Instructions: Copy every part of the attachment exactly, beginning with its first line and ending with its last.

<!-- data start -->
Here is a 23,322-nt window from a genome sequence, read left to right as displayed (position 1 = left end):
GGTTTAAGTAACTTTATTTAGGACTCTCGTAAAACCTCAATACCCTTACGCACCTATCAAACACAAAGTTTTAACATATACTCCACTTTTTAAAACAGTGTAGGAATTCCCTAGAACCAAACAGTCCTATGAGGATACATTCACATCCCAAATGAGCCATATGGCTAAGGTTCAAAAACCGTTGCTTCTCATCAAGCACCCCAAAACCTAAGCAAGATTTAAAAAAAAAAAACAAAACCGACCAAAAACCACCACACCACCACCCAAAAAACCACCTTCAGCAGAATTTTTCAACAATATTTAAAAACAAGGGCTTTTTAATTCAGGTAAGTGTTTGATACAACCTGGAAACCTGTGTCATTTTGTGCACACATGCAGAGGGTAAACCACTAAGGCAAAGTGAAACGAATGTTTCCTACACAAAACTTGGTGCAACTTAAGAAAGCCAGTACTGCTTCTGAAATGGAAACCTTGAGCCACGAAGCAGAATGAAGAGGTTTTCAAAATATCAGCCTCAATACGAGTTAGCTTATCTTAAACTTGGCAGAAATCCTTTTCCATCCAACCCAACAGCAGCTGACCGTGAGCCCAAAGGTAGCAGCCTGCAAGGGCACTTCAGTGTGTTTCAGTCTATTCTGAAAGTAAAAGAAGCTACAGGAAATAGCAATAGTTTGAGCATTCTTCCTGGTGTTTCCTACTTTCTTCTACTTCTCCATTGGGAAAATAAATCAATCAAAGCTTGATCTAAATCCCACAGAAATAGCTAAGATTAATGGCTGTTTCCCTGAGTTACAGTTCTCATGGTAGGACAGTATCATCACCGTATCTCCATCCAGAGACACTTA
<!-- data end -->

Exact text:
Here is a 23,322-nt window from a genome sequence, read left to right as displayed (position 1 = left end):
GGTTTAAGTAACTTTATTTAGGACTCTCGTAAAACCTCAATACCCTTACGCACCTATCAAACACAAAGTTTTAACATATACTCCACTTTTTAAAACAGTGTAGGAATTCCCTAGAACCAAACAGTCCTATGAGGATACATTCACATCCCAAATGAGCCATATGGCTAAGGTTCAAAAACCGTTGCTTCTCATCAAGCACCCCAAAACCTAAGCAAGATTTAAAAAAAAAAAACAAAACCGACCAAAAACCACCACACCACCACCCAAAAAACCACCTTCAGCAGAATTTTTCAACAATATTTAAAAACAAGGGCTTTTTAATTCAGGTAAGTGTTTGATACAACCTGGAAACCTGTGTCATTTTGTGCACACATGCAGAGGGTAAACCACTAAGGCAAAGTGAAACGAATGTTTCCTACACAAAACTTGGTGCAACTTAAGAAAGCCAGTACTGCTTCTGAAATGGAAACCTTGAGCCACGAAGCAGAATGAAGAGGTTTTCAAAATATCAGCCTCAATACGAGTTAGCTTATCTTAAACTTGGCAGAAATCCTTTTCCATCCAACCCAACAGCAGCTGACCGTGAGCCCAAAGGTAGCAGCCTGCAAGGGCACTTCAGTGTGTTTCAGTCTATTCTGAAAGTAAAAGAAGCTACAGGAAATAGCAATAGTTTGAGCATTCTTCCTGGTGTTTCCTACTTTCTTCTACTTCTCCATTGGGAAAATAAATCAATCAAAGCTTGATCTAAATCCCACAGAAATAGCTAAGATTAATGGCTGTTTCCCTGAGTTACAGTTCTCATGGTAGGACAGTATCATCACCGTATCTCCATCCAGAGACACTTA